“I sign my contract with (Team Penske president) Tim Cindric, and he says, ‘We’re going to put you with Montoya,’ ” Cameron told NBCSports.com, pausing to laugh. “I’m thinking ‘Did I do something wrong? Is he mad at me? Why is he giving me that guy? This is going to be a lot of work.’

“At first I wasn’t really sure what I was in for because (Montoya) definitely has a bit of a reputation. I was like, ‘Oh man, how is this going to go?’ ”

Actually, it’s gone really well.

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Entering this weekend’s season-opening Rolex 24 Hours at Daytona, Cameron and Montoya are the reigning champions of IMSA’s premier division. In their second year together, the No. 6 duo scored victories last season at Mid-Ohio, Detroit and Laguna Seca while finishing on the podium in seven consecutive events.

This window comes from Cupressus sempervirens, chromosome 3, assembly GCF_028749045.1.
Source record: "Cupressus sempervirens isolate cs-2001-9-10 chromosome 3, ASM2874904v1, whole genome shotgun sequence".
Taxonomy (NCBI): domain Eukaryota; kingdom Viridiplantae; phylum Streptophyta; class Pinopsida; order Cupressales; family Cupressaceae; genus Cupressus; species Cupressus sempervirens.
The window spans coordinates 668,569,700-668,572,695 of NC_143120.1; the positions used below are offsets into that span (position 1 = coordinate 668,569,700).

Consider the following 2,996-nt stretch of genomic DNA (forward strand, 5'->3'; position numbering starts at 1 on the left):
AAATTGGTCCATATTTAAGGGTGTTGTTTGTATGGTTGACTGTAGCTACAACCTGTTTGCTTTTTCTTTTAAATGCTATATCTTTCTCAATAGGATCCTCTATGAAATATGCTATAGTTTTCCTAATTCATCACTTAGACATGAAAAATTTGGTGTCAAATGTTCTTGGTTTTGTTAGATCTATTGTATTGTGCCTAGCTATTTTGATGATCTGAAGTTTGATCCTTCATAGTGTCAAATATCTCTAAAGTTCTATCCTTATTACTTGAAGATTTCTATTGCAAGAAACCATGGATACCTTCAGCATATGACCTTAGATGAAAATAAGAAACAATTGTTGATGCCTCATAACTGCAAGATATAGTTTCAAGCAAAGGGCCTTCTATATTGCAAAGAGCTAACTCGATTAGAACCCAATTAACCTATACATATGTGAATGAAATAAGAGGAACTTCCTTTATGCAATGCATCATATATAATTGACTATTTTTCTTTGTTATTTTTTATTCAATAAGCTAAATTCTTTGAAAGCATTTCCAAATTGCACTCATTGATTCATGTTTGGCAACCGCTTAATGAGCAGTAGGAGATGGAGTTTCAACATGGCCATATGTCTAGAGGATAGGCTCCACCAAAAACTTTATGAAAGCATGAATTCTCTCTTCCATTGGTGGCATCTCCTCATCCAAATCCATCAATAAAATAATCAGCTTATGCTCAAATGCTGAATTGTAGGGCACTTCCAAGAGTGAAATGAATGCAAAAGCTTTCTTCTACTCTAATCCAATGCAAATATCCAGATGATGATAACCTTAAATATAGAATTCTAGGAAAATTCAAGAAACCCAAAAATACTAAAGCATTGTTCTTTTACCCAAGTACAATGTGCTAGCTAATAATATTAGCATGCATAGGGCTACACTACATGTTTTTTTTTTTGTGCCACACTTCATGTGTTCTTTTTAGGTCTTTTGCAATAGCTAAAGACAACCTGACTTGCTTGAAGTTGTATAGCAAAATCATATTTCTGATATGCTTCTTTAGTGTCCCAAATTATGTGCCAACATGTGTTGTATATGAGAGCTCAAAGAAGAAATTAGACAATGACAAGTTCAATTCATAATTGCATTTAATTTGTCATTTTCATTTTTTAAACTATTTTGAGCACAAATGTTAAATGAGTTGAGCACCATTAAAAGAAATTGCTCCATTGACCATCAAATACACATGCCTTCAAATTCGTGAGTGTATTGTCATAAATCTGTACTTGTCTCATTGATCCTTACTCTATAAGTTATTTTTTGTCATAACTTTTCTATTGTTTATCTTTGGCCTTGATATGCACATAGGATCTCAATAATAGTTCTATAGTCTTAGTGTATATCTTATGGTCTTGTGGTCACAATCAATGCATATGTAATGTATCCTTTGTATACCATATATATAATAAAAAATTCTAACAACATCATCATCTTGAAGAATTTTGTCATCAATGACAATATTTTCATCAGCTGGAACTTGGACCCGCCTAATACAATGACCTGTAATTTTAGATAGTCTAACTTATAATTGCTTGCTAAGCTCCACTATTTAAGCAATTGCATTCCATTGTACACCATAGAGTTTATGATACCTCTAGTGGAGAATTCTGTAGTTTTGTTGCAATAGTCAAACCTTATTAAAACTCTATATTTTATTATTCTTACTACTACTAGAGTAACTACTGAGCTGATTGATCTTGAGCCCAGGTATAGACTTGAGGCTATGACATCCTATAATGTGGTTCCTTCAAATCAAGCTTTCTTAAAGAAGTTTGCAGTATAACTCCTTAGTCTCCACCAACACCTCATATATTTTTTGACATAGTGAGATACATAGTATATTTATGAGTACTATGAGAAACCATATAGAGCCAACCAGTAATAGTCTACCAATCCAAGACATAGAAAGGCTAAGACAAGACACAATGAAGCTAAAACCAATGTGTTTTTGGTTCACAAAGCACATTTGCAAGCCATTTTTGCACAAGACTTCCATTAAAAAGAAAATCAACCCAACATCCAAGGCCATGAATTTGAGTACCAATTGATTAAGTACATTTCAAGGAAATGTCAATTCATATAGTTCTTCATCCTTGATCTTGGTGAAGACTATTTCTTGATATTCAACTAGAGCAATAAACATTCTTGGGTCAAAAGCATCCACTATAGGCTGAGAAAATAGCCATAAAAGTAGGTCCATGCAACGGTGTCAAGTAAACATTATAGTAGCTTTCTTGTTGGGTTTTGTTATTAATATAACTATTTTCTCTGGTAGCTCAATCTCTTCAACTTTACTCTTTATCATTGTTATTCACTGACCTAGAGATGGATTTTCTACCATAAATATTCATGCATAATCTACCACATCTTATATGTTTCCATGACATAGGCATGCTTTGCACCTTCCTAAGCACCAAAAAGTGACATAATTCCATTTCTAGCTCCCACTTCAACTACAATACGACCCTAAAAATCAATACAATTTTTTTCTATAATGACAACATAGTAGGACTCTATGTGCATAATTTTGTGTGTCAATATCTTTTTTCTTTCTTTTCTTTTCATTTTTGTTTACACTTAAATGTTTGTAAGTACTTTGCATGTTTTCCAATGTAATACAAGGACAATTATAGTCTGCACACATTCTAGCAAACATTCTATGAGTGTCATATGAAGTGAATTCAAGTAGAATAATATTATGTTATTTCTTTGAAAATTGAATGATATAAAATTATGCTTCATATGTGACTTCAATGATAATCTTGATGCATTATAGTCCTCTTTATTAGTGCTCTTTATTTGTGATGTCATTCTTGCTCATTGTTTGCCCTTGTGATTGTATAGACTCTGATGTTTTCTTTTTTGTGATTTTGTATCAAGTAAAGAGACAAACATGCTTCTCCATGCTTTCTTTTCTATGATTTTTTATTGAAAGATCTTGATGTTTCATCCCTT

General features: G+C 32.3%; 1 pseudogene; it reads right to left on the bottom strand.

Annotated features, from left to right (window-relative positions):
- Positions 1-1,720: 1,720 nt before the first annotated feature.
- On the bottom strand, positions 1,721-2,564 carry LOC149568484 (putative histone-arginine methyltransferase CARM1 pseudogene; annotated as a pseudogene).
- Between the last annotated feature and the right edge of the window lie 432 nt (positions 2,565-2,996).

But it’s easy to understand why Cameron initially might have had reservations about a working relationship with Montoya.

Over a Hall of Fame career spanning more than two decades, the outspoken Colombian famous for his cutthroat indifference and swashbuckling sizzle has been embroiled in controversial rivalries with many of the world’s greatest drivers while blazing a winning trail in IndyCar, NASCAR and Formula One.

Cameron, meanwhile, is a low-key native of Sonoma, California, who is the first three-time champion of the WeatherTech Series (since the IMSA merger of 2014) but whose professional driving experience is limited nearly exclusively to sports cars.